Shekou Industrial Zone in Shenzhen, south China's Guangdong Province (COURTESY PHOTO)
Since the Belt and Road Initiative was unveiled in 2013, China Merchants Group (CMG), a leading conglomerate based in Hong Kong, has been among the nearly 50 Chinese state-owned enterprises (SOEs) investing and participating in projects along the route. By the end of 2016, the total assets of CMG's overseas branches had hit $89 billion, with revenues surpassing $5.9 billion.
CMG President Li Xiaopeng talked to Beijing Review reporter Deng Yaqing on the group's role, strategy and experience in participating in the Belt and Road blueprint. An edited version of the interview follows:
Beijing Review: The Belt and Road Initiative has seen complicated changes in the international economic situation with trade protectionism making a comeback. Against this backdrop, what new opportunities do Chinese enterprises have in expanding their business overseas?
Li Xiaopeng: To begin with, the Belt and Road Initiative has opened up a huge market. Along its route there are 65 countries populated by 4.4 billion people. Their total GDP amounts to $21 trillion—roughly one third of the world's total. However, most of them have weak economic foundations and limited government financial resources. With these countries striving to accelerate industrialization, procure advanced production capacity from China and incorporate into the global value chain, Chinese enterprises will find more chances to expand overseas.
Aside from that, key resources have become more accessible to Chinese players. Amidst the current sluggish global growth, chances have emerged to acquire strategic assets in developed countries.
On the other hand, in the emerging markets, due to their weak infrastructure and economic fluctuations, Chinese enterprises have the chance to acquire strategic assets to create favorable conditions for their overseas development.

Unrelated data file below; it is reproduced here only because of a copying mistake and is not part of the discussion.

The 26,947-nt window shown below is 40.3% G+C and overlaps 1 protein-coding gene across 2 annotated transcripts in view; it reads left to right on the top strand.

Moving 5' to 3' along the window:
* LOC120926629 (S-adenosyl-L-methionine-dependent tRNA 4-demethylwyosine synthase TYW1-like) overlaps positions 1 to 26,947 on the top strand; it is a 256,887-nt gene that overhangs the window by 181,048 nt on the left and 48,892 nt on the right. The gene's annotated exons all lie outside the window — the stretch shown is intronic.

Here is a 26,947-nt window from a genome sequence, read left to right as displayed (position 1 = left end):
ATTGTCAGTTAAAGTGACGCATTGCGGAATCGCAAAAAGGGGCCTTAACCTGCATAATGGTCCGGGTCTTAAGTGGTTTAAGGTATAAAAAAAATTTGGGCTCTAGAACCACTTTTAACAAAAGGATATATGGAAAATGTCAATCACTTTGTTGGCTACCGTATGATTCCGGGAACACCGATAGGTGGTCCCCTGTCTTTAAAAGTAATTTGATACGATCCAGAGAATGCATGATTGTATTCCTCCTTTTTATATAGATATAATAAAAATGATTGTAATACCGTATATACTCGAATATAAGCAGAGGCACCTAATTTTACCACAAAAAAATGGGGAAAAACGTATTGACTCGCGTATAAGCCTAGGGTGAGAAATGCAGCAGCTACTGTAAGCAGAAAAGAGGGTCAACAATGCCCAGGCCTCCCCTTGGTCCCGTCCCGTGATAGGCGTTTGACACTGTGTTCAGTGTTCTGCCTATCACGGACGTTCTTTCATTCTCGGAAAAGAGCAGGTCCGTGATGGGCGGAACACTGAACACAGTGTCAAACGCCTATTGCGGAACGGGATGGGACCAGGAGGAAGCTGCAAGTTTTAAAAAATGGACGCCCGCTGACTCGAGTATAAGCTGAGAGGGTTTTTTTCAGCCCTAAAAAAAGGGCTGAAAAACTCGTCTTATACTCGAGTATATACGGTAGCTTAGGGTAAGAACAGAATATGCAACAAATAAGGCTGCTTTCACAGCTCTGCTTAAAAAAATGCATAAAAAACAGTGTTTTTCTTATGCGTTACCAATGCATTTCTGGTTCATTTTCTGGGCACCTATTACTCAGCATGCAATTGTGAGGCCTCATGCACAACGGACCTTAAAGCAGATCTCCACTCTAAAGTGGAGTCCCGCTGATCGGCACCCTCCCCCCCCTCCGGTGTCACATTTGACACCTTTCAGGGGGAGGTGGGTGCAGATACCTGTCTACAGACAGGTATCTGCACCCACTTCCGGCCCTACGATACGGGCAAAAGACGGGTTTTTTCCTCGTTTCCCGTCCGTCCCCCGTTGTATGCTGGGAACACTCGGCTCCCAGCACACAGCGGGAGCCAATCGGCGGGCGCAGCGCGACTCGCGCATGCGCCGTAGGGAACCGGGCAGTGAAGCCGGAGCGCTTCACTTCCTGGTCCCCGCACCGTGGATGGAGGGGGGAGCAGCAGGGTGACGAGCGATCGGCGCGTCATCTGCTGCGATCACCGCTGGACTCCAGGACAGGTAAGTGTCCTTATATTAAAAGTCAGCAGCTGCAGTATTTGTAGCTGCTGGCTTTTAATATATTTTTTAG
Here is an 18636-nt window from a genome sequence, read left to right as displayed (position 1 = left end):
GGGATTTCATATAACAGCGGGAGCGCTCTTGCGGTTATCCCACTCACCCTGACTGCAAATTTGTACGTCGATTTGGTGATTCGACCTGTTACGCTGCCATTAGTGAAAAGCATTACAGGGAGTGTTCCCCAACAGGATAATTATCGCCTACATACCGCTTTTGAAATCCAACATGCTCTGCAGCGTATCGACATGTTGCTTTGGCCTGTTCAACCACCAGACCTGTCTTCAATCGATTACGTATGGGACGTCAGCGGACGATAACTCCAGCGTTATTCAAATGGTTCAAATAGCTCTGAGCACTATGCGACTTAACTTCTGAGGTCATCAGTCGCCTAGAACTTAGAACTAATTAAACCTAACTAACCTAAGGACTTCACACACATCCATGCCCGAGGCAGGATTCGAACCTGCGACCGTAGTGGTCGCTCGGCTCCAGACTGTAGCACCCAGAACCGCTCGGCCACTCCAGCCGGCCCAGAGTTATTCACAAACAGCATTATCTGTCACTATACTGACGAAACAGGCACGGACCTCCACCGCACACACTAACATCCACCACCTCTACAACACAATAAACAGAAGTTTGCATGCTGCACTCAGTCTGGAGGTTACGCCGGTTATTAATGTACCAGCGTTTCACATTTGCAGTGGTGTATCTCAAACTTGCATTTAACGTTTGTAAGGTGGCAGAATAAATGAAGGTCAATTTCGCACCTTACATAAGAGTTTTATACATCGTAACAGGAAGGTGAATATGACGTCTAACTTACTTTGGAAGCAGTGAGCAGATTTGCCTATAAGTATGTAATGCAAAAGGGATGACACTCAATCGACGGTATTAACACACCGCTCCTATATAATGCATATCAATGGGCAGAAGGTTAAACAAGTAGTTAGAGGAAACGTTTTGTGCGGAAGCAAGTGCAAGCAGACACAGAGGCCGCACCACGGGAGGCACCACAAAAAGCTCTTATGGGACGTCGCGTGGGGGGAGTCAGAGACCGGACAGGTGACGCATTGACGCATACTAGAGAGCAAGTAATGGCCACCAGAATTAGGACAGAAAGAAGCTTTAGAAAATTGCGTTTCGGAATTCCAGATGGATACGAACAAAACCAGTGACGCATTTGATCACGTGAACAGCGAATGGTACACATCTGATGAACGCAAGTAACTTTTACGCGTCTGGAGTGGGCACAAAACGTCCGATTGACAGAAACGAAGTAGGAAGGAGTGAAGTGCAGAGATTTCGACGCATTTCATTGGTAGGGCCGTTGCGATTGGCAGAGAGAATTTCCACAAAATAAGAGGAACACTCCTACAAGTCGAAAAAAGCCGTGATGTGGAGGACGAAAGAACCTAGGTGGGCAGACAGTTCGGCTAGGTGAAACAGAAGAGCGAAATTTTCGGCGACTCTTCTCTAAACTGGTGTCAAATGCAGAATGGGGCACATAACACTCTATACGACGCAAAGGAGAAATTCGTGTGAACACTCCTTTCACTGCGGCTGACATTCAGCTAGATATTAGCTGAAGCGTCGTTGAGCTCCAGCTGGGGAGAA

Last, Chinese overseas businesses can be transformed and upgraded. President Xi Jinping proposed friendly discussions, joint construction and achievement-sharing with the countries along the Belt and Road to form a community of common interests and shared destiny and responsibility.
Given that, when tapping into the overseas market, Chinese enterprises will undergo a transformation from contracting projects and acquiring resources to laying equal stress on investment, construction and operation; from purely pursuing business opportunities to making strategic plans for overseas operation; from focusing on immediate profits to pursuing sustainable development.
Instead of merely exporting their products and services, Chinese companies will usher the country's advantageous industries into the overseas market and try to localize their investment and operation. This will drive the export of China's technology, standards and currency, so that Chinese companies and their host countries can really evolve into a community of shared destiny.